Scalable Vector Graphics (SVG)

 

Brief description

The end of 1999 witnessed to a new, promising standard in web graphics called SVG (Scalable Vector Graphics). This standard offers the possibility of equipping web sites with vector graphics. This holds a great promise for cartographers, who, for the first time in web history, will be in a position as to comply with maximum graphical demands.  The development of this standard within concerned industries suggests, that mass application of this technology is to be expected soon.

SVG is an accepted W3C (World Wide Web Consortium) standard, which is in a constant state of development. SVG 1.0 was launched on 2 August 2000. It is a standardized XML language for describing 2D graphics via vector graphics, text and raster graphics. Graphical formats, as we know them from graphics software, can be defined by CSS, in order to confer standard appearance to a group of graphical objects. This way the appearance of several similar objects may also be modified effectively. With format compatibility, SVG files can simply be integrated in existing web projects. Integration of SVG into existing DOM means SVG elements can be controlled and modified by the usual JavaScript/Java interfaces.

With regard to interactivity, SVG proposes a rich variety of events (such as reception of user events, like mouse-over, on-click, on-keypress, etc.). Those can be used in the very same manner known from traditional HTML elements. Every element may be animated via "key frames" in its expressions (like colour, form, transparency, position etc.). Related syntax conforms to SMIL.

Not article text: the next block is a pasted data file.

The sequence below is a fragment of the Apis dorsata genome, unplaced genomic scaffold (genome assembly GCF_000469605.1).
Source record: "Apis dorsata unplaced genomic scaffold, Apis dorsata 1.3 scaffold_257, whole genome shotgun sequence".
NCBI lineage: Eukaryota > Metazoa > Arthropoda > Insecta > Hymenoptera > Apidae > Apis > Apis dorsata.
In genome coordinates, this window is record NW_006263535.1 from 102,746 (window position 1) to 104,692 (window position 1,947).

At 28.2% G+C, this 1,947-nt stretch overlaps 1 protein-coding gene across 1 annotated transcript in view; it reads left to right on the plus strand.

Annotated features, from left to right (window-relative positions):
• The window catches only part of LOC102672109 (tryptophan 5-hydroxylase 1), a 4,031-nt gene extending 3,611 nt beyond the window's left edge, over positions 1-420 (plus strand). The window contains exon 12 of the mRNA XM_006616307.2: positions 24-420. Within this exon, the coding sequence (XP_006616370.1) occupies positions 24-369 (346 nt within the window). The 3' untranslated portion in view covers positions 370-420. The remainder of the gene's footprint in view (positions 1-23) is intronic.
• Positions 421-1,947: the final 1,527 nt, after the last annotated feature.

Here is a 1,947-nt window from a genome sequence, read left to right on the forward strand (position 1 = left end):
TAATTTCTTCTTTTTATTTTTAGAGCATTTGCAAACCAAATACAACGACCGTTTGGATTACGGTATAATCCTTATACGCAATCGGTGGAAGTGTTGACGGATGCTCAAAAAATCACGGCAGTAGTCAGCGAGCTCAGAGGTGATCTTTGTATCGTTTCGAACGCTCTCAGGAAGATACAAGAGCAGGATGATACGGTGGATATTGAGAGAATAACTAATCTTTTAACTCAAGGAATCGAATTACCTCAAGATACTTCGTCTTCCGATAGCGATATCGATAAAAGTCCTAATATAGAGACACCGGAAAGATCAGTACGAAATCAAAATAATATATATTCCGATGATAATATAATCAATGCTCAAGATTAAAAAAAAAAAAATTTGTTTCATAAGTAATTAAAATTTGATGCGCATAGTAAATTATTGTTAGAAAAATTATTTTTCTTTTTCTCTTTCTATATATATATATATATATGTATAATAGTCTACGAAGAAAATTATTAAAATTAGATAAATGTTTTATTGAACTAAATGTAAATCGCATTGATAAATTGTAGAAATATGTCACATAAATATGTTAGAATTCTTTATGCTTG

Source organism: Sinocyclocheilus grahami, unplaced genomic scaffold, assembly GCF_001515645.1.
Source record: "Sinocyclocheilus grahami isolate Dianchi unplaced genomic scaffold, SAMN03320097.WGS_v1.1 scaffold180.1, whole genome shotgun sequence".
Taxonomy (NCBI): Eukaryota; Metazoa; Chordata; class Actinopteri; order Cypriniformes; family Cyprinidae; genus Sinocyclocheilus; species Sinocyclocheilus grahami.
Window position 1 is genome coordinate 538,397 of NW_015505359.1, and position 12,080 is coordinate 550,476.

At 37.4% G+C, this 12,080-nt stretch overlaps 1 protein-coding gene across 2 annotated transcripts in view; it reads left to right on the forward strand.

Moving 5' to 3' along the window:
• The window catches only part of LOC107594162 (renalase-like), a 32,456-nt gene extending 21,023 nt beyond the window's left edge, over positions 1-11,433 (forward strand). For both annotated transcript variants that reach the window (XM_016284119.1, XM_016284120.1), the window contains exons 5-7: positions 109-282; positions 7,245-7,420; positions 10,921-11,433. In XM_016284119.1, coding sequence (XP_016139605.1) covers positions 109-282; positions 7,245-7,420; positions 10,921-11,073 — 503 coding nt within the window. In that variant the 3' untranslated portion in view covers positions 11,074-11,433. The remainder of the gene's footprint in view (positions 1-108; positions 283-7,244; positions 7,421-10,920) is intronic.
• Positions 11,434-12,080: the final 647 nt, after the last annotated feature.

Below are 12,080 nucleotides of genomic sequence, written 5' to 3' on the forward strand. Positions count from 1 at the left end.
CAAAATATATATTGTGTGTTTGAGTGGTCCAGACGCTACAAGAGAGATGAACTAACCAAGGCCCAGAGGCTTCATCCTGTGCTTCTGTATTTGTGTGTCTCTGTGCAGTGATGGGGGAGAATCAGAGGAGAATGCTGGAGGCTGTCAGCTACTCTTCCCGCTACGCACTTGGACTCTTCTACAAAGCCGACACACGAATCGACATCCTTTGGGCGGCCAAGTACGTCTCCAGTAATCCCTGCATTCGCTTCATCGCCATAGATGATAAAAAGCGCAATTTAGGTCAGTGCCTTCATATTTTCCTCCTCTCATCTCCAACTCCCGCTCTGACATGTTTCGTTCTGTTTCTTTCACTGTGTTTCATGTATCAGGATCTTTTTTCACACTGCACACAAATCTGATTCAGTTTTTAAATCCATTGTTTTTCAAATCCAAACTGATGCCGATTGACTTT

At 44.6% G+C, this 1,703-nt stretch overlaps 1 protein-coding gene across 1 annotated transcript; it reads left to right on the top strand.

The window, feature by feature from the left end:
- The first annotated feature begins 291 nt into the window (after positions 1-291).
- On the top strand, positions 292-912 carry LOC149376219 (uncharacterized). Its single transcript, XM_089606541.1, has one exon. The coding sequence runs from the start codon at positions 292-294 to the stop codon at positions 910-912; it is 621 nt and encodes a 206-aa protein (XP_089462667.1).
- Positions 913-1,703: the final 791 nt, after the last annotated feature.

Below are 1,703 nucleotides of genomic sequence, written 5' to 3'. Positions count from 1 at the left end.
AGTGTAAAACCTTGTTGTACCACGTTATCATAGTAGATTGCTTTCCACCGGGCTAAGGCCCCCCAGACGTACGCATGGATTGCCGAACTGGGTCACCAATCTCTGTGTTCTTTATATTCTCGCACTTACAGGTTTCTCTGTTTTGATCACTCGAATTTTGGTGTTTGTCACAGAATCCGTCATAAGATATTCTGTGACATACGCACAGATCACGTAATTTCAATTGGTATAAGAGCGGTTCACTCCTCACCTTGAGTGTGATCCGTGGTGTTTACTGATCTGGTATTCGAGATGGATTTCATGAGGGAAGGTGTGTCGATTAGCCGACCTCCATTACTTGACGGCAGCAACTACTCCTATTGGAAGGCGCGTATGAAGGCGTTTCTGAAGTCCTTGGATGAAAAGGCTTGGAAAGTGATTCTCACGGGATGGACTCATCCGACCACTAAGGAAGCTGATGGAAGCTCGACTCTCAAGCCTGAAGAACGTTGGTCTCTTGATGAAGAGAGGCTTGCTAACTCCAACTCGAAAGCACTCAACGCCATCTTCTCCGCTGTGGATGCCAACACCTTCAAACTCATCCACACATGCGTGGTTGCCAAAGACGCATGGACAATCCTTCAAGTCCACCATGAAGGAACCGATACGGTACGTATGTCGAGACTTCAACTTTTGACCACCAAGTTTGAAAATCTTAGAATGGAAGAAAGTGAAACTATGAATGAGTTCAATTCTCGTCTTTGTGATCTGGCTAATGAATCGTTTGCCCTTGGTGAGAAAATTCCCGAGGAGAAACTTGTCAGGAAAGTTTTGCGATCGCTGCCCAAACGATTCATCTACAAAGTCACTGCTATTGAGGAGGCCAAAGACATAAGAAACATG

The SVG standard is developed and supported by all major graphics and software companies and organizations, that are web relevant: Adobe, Apple, AutoDesk, Bit-Flash, Corel, HP, IBM, ILOG, Inso, Kodak, Macromedia, Microsoft, Netscape, Oasis, Open Text, Oxford University, Quark, RAL, Sun-Microsystems, W3C und Xerox. As for the future, this circumstance will guarantee a broad support regarding import and export filters, as well as converter and viewer development. Given that SVG is a very well documented, open XML standard, one may just as easily generate and convert one’s own scripts or programs. SVG is also supported by GIS software companies and shall therefore, due to its application in web projects, attain significance as a general graphics exchange format. Next to Adobe Illustrator and PDF, SVG is one of the few well-documented ASCII graphics formats. As compared to the first two, it definitely offers more possibilities. As of now, for viewing SVG documents, the client still needs a plugin (by Adobe), which the user must install. In future versions of WWW browsers, however, SVG interpreters will be standard.

Vectors are "scalable", this would seem apparent for a cartographer. According to W3C, however, the SVG designation not only concedes the ability of vector images to adjust to circumstances - e.g. when printed, it does not need to conform strictly to monitor display - but a distinct page adaptation occurs, too. This is not the case with other plugins. Neither is it possible to reprint pages built upon the conventional raster/layer method, after modification by JavaScript, in another condition than the one originally loaded.


To download the plug-in, please visit the SVG area at Adobe.com.


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